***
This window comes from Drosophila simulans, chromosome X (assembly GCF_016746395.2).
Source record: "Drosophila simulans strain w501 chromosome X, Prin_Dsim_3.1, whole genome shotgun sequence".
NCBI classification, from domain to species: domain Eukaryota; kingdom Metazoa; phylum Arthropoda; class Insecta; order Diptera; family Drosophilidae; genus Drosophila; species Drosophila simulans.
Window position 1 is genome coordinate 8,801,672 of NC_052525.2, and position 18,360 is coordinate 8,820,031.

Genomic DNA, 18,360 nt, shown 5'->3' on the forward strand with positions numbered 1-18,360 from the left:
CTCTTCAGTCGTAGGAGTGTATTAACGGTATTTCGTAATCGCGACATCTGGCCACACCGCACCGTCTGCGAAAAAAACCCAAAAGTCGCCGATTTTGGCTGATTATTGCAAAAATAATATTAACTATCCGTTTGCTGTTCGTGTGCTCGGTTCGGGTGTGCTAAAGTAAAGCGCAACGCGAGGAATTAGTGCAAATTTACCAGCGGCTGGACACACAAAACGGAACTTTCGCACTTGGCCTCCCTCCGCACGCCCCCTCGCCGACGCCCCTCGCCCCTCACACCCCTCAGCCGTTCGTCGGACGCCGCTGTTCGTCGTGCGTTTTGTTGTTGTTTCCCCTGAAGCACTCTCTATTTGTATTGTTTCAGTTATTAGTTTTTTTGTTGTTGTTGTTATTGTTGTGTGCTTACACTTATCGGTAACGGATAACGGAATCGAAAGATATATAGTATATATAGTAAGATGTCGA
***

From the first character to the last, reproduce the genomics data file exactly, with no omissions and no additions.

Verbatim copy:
This window comes from Drosophila simulans, chromosome X (assembly GCF_016746395.2).
Source record: "Drosophila simulans strain w501 chromosome X, Prin_Dsim_3.1, whole genome shotgun sequence".
NCBI classification, from domain to species: domain Eukaryota; kingdom Metazoa; phylum Arthropoda; class Insecta; order Diptera; family Drosophilidae; genus Drosophila; species Drosophila simulans.
Window position 1 is genome coordinate 8,801,672 of NC_052525.2, and position 18,360 is coordinate 8,820,031.

Genomic DNA, 18,360 nt, shown 5'->3' on the forward strand with positions numbered 1-18,360 from the left:
CTCTTCAGTCGTAGGAGTGTATTAACGGTATTTCGTAATCGCGACATCTGGCCACACCGCACCGTCTGCGAAAAAAACCCAAAAGTCGCCGATTTTGGCTGATTATTGCAAAAATAATATTAACTATCCGTTTGCTGTTCGTGTGCTCGGTTCGGGTGTGCTAAAGTAAAGCGCAACGCGAGGAATTAGTGCAAATTTACCAGCGGCTGGACACACAAAACGGAACTTTCGCACTTGGCCTCCCTCCGCACGCCCCCTCGCCGACGCCCCTCGCCCCTCACACCCCTCAGCCGTTCGTCGGACGCCGCTGTTCGTCGTGCGTTTTGTTGTTGTTTCCCCTGAAGCACTCTCTATTTGTATTGTTTCAGTTATTAGTTTTTTTGTTGTTGTTGTTATTGTTGTGTGCTTACACTTATCGGTAACGGATAACGGAATCGAAAGATATATAGTATATATAGTAAGATGTCGA